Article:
The Fight of Alex Fitzgerald

I lived in Turkey for 3 years while I was growing up.

Not on a military base, mind you, but in an apartment building where most of our neighbors were Turks.

Living on the economy in Turkey is much different than living anywhere in the US.

Not that I’ve lived everywhere in the US, but you get my drift.

Each morning as we stood to wait for the school bus to take us to school (which was on a military base) I would watch as a woman and her young child would come up to the apartment garbage cans and forage for food for both herself and her daughter.

In Turkey there wasn’t a food stamp, Medicaid or any other kind of public assistance programs for the poor to turn to.

I would watch as some would go out of their way to make sure they didn’t have to cross this woman’s path.

I would watch as some would pick up rocks to throw not only at the mother, but at her young daughter too.

And I would wonder why people hated a mother who was trying to feed her child.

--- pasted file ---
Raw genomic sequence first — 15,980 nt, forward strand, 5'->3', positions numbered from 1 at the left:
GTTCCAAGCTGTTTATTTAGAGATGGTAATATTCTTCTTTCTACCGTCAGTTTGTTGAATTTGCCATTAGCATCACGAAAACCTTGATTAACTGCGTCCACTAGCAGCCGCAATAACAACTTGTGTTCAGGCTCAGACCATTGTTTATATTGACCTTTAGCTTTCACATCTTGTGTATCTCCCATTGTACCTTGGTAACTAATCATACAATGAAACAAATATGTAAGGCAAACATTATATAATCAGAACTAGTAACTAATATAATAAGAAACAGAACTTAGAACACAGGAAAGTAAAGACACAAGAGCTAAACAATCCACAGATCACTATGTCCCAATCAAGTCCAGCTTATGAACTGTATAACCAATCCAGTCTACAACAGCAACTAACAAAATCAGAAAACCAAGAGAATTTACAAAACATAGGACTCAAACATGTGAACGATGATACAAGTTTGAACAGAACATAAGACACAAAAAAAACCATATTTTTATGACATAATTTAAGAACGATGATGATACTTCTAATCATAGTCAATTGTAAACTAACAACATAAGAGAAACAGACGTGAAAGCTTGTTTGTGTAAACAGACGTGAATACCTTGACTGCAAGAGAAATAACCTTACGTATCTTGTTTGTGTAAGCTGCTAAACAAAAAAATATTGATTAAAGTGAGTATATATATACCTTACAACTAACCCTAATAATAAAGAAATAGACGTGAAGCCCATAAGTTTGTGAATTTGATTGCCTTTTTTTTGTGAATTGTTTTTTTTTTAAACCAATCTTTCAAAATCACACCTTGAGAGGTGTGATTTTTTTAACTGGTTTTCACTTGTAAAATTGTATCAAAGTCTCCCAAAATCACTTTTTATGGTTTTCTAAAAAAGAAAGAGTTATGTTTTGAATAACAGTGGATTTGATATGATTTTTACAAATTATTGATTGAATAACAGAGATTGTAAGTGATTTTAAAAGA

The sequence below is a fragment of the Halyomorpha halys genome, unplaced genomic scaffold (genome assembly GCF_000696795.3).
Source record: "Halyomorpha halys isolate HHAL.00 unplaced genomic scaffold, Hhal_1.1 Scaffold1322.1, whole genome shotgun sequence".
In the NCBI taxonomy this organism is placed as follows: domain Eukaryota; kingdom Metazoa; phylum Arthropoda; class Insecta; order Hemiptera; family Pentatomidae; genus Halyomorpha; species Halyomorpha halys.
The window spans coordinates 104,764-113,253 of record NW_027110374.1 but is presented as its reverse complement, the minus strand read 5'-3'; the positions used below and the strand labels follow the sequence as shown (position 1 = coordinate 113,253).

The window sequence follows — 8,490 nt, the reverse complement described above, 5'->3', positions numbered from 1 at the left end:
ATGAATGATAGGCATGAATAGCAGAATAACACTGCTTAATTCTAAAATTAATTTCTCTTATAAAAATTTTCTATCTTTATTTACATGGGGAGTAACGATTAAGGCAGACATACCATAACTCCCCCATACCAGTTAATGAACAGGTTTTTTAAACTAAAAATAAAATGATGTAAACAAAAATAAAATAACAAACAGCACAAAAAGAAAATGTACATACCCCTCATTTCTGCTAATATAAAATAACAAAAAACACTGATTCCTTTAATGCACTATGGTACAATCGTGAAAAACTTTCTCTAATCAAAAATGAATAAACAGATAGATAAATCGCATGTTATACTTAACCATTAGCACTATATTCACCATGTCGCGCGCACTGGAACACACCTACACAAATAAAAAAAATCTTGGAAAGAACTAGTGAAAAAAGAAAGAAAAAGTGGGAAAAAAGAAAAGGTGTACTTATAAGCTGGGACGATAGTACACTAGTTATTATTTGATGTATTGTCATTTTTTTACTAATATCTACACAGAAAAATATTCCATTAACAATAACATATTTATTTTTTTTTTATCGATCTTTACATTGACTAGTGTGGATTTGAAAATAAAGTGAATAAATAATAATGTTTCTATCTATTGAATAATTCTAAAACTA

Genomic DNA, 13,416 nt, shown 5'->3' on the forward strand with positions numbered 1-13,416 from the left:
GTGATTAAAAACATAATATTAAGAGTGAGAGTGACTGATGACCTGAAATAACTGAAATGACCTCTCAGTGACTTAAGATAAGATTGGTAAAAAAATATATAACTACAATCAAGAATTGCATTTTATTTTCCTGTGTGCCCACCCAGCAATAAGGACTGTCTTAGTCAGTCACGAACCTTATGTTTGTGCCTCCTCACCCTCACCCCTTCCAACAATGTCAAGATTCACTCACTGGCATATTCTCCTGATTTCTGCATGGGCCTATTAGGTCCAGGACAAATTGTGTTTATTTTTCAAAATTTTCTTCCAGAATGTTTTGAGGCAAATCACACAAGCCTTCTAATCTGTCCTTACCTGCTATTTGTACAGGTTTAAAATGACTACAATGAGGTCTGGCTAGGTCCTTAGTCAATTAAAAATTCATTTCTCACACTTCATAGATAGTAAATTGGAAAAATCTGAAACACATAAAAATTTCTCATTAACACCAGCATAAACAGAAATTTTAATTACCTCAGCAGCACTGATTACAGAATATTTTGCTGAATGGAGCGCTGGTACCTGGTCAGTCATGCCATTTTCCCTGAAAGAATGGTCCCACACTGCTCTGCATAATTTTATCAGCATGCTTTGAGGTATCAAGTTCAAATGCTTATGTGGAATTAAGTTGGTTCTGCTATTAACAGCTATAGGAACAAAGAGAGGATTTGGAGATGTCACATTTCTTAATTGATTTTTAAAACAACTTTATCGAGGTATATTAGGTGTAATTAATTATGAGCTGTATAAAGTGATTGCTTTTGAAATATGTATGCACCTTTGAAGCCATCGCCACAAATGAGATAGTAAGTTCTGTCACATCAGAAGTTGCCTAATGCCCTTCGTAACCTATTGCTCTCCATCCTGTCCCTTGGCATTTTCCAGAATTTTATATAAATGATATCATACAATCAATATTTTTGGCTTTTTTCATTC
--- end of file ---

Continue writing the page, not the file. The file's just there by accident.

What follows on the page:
Poverty isn’t anything new in countries like Turkey. You couldn’t walk more than a block or two before coming across a beggar hoping for a Lira. While these poor souls were more likely to get spit on before they found charity, I would watch as more often than not, my parents would stop and give from their pocketbooks.

Then I would watch as our well to do Turkish friends would tell my parents not to give to these people. That by giving them anything my parents were only making the problem worse.

Although how life for a man with no legs sitting on a wheeled board begging for food could really get much worse was something I spent a lot of time worrying about.